Groove Bias: Vintage Drum Sounds

kontakt-fullRelive an era of classic drum sounds where funk was king! With three old-school drumkits recorded through all analog gear, tape, and vintage mics, you’ll never sample an old drum break again!


81 in stock


Audio Demos

  1. Slap Them Skins Jake Kaufman 1:20
  2. Slap Them Skins (Drums Only) Jake Kaufman 1:20
  3. Spies Like Us Brandon Bush 2:53
  4. Spies Like Us (Drums Only) Brandon Bush 1:03
  5. Ragol Weather Andrew Aversa 3:34
  6. Ragol Weather (Drums Only) Andrew Aversa 3:04
  7. World's Most Wanted Weiner Jake Kaufman 1:44
  8. Acoustic Drum n' Bass Andrew Aversa 0:46
  9. Big n' Nasty Jack Kirkpatrick 1:31

Product Info


Nearly 4,000 24-bit samples from 4 kits
5 snares
4 kicks
9 toms
3 hats (closed, loose, open, pedal)
2 rides
2 crashes
2 splashes
2 rimshots
Extensive hand percussion


Retro-funky Kontakt UI
Full drumkit patches
Drum part mixer with mic control
Customize kit pieces and layout
Easy drum tuning and tweaks
Built-in analog modeled FX


2GB of disk space

7200 RPM hard drive or solid state drive recommended.

Legacy version requires Kontakt 4+ Full Version

This library is NOT compatible with the free Kontakt Player.

Kontakt 5.5+ Full Version

This library is NOT compatible with the free Kontakt Player.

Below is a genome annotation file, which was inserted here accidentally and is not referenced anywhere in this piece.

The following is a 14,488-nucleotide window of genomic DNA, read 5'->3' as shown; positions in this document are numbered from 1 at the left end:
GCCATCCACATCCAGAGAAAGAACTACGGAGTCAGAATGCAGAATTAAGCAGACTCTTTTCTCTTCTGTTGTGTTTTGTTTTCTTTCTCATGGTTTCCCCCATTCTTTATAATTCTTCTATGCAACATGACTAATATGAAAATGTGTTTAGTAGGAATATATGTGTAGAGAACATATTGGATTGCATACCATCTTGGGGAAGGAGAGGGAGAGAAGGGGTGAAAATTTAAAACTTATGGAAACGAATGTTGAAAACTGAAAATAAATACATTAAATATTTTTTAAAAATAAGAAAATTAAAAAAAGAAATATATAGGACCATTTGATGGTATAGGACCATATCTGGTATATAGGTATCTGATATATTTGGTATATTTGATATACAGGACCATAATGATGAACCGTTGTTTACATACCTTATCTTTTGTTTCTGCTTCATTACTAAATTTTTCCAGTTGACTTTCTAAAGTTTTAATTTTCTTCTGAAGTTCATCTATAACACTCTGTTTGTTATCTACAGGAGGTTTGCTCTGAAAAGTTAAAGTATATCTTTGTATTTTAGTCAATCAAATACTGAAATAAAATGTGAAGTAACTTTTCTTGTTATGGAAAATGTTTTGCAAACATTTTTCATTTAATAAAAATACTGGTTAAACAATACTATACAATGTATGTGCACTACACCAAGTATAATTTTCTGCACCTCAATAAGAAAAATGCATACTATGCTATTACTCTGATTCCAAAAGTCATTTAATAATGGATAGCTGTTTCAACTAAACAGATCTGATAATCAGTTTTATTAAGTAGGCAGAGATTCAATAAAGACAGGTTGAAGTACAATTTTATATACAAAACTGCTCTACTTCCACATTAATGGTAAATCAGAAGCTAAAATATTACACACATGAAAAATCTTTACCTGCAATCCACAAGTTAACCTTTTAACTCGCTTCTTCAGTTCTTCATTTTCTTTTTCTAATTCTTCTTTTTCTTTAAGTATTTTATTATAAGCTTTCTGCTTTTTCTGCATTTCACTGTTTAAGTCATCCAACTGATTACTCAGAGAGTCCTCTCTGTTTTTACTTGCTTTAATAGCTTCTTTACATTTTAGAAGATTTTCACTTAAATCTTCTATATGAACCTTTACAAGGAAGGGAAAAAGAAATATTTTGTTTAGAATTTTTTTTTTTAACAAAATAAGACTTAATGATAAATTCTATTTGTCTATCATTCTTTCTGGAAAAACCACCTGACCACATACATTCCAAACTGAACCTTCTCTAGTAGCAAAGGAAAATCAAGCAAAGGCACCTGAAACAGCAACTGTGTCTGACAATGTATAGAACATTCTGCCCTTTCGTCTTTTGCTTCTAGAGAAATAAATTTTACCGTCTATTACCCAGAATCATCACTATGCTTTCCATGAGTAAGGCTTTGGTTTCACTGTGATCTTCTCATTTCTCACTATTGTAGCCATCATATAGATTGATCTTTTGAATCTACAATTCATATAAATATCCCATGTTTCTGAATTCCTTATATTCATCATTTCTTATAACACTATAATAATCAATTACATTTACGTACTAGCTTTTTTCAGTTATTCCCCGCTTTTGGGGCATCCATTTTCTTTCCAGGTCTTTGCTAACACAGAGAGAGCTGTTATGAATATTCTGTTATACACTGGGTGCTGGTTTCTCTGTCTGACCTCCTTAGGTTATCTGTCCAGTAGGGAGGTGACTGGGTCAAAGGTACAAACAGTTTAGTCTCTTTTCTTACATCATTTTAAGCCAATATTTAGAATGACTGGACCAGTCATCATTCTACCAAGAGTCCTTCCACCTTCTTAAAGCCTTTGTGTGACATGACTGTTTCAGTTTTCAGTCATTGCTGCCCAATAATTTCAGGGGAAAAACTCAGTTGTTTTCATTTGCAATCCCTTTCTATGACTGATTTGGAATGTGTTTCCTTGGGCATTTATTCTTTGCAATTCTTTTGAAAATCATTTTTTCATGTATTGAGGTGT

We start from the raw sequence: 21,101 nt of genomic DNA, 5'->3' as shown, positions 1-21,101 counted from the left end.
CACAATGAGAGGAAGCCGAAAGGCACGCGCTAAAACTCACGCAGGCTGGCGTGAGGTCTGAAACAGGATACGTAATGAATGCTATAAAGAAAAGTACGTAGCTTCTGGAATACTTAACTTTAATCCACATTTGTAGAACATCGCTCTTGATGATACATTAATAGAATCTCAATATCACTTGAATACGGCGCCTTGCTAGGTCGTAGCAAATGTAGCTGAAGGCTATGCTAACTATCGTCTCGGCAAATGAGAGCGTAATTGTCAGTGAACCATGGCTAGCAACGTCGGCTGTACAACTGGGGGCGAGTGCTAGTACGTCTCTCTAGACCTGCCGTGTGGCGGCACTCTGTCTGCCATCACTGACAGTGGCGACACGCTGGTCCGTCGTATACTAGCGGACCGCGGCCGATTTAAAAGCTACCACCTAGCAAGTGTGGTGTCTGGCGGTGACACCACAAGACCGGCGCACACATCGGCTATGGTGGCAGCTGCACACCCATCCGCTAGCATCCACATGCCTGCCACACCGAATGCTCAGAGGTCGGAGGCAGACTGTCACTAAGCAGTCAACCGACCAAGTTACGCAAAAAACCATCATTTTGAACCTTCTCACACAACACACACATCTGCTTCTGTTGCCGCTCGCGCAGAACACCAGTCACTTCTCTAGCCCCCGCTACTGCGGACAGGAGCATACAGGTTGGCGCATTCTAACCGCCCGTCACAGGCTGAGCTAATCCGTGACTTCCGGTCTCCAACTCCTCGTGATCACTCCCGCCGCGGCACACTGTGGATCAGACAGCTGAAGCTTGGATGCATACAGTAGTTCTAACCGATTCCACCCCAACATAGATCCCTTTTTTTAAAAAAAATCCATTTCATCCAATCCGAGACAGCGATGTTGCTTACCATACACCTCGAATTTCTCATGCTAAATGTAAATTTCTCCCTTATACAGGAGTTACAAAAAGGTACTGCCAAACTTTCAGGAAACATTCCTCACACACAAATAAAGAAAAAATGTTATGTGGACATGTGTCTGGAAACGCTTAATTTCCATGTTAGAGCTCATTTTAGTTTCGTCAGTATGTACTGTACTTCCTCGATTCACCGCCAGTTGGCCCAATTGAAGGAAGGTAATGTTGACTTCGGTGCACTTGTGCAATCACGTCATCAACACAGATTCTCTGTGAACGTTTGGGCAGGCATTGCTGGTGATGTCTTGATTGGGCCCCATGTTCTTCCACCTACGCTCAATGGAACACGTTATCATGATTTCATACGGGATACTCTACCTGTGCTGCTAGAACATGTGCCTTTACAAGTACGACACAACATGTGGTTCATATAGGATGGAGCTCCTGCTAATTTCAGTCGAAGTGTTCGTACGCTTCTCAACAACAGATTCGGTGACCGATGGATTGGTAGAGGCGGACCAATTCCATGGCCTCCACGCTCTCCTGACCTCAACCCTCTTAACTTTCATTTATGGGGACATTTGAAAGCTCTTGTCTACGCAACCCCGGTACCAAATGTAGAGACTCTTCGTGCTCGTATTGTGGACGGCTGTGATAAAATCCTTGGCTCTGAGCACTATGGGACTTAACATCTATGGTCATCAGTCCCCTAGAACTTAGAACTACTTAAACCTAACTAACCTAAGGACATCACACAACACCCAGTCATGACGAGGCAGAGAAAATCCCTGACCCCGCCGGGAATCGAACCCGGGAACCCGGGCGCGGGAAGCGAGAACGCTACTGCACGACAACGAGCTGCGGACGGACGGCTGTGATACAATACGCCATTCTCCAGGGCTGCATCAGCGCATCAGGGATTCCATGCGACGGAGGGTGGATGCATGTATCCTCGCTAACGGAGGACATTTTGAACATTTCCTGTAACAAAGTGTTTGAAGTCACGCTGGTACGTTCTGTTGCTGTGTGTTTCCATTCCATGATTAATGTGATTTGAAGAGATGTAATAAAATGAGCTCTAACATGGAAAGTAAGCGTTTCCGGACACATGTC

Kontakt Requirements - Mac OSX

Intel Macs (i5 or higher): macOS 10.14, 10.15, 11 or 12 (latest update).
Apple Silicon Macs (via Rosetta 2 & natively on ARM in Standalone or in hosts that support it): macOS 11 or 12 (latest update)

Kontakt Requirements - Windows

Windows 7, Windows 8, or Windows 10 (latest Service Pack, 32/64-bit). Intel Core i5 or equivalent CPU. Graphics hardware support for OpenGL 2.1 or higher. Windows 10 strongly recommended.



The goal of Groove Bias was to create a set of deeply sampled acoustic drum kits inspired by classic 50s, 60s and 70s records and the timeless breakbeats we all know and love. For decades, these sounds have been imitated and sampled over and over, but many producers have preferred to try and capture old kits with pristine, modern recording methods. Not so with this library. Our motto was “the more tubes, the better,” and we armed ourselves to the teeth with beat-up mics, analog gear, vintage drums and tape machines.

We put over eight months of work into the meticulous recording and editing process, whole sessions going by before we were finally satisfied with a single snare sound. The result is what we think you’ll agree is the funkiest, “phattest” acoustic drum library around. We hope you enjoy Groove Bias!


The three custom kits of Groove Bias were recorded and performed in three studio locations across the United States, then chopped, tweaked and edited by Andrew Aversa of Impact Soundworks.

“Superfreak” (Milkboy Studios, Ardmore, PA)
As the name suggests, most of this 60s Ludwig ‘Silver Comet’ kit is rumored to have originally belonged to a certain funk music icon. The drums were recorded using high-end ribbon mics into an all-analog signal path, most notably a 70s Neve console with a few busted channels and lots of character. Outboard processors in the chain included gear by Empirical Labs, Tube-Tech, and Anthony DeMaria Labs. The saturation present on the higher velocities of some of the sounds, like the kick and snare, came solely from high gain running through all the tubes; no overdrive, distortion, or compressor saturation was applied!